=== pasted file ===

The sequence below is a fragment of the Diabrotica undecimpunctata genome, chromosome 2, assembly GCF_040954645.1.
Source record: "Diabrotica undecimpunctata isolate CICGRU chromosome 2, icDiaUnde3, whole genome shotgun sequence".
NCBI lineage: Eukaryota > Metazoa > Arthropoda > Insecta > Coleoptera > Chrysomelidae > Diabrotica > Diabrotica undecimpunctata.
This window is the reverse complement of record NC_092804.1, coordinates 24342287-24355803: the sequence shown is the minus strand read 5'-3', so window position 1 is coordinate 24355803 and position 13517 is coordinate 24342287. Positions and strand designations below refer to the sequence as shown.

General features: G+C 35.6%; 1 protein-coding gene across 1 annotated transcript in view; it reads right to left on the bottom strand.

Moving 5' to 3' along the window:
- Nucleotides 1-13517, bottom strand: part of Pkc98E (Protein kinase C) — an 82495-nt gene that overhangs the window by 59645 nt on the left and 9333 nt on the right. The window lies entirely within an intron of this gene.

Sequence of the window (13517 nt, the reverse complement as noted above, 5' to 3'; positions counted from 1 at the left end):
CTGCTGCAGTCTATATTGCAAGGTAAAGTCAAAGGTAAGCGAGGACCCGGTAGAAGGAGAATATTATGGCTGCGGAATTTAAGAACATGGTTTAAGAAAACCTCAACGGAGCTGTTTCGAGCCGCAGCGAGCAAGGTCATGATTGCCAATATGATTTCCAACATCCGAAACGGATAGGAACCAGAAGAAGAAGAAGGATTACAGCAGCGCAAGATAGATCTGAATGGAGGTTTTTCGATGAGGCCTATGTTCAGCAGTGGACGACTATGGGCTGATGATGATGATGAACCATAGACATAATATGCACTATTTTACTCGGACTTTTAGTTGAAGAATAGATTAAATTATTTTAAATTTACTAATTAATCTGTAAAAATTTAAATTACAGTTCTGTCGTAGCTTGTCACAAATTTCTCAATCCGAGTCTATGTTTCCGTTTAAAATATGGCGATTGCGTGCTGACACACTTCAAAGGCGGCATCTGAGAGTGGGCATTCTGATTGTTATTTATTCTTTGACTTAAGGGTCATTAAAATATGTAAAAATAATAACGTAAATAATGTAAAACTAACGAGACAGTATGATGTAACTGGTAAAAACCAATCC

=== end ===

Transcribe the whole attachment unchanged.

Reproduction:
The sequence below is a fragment of the Diabrotica undecimpunctata genome, chromosome 2, assembly GCF_040954645.1.
Source record: "Diabrotica undecimpunctata isolate CICGRU chromosome 2, icDiaUnde3, whole genome shotgun sequence".
NCBI lineage: Eukaryota > Metazoa > Arthropoda > Insecta > Coleoptera > Chrysomelidae > Diabrotica > Diabrotica undecimpunctata.
This window is the reverse complement of record NC_092804.1, coordinates 24342287-24355803: the sequence shown is the minus strand read 5'-3', so window position 1 is coordinate 24355803 and position 13517 is coordinate 24342287. Positions and strand designations below refer to the sequence as shown.

General features: G+C 35.6%; 1 protein-coding gene across 1 annotated transcript in view; it reads right to left on the bottom strand.

Moving 5' to 3' along the window:
- Nucleotides 1-13517, bottom strand: part of Pkc98E (Protein kinase C) — an 82495-nt gene that overhangs the window by 59645 nt on the left and 9333 nt on the right. The window lies entirely within an intron of this gene.

Sequence of the window (13517 nt, the reverse complement as noted above, 5' to 3'; positions counted from 1 at the left end):
CTGCTGCAGTCTATATTGCAAGGTAAAGTCAAAGGTAAGCGAGGACCCGGTAGAAGGAGAATATTATGGCTGCGGAATTTAAGAACATGGTTTAAGAAAACCTCAACGGAGCTGTTTCGAGCCGCAGCGAGCAAGGTCATGATTGCCAATATGATTTCCAACATCCGAAACGGATAGGAACCAGAAGAAGAAGAAGGATTACAGCAGCGCAAGATAGATCTGAATGGAGGTTTTTCGATGAGGCCTATGTTCAGCAGTGGACGACTATGGGCTGATGATGATGATGAACCATAGACATAATATGCACTATTTTACTCGGACTTTTAGTTGAAGAATAGATTAAATTATTTTAAATTTACTAATTAATCTGTAAAAATTTAAATTACAGTTCTGTCGTAGCTTGTCACAAATTTCTCAATCCGAGTCTATGTTTCCGTTTAAAATATGGCGATTGCGTGCTGACACACTTCAAAGGCGGCATCTGAGAGTGGGCATTCTGATTGTTATTTATTCTTTGACTTAAGGGTCATTAAAATATGTAAAAATAATAACGTAAATAATGTAAAACTAACGAGACAGTATGATGTAACTGGTAAAAACCAATCC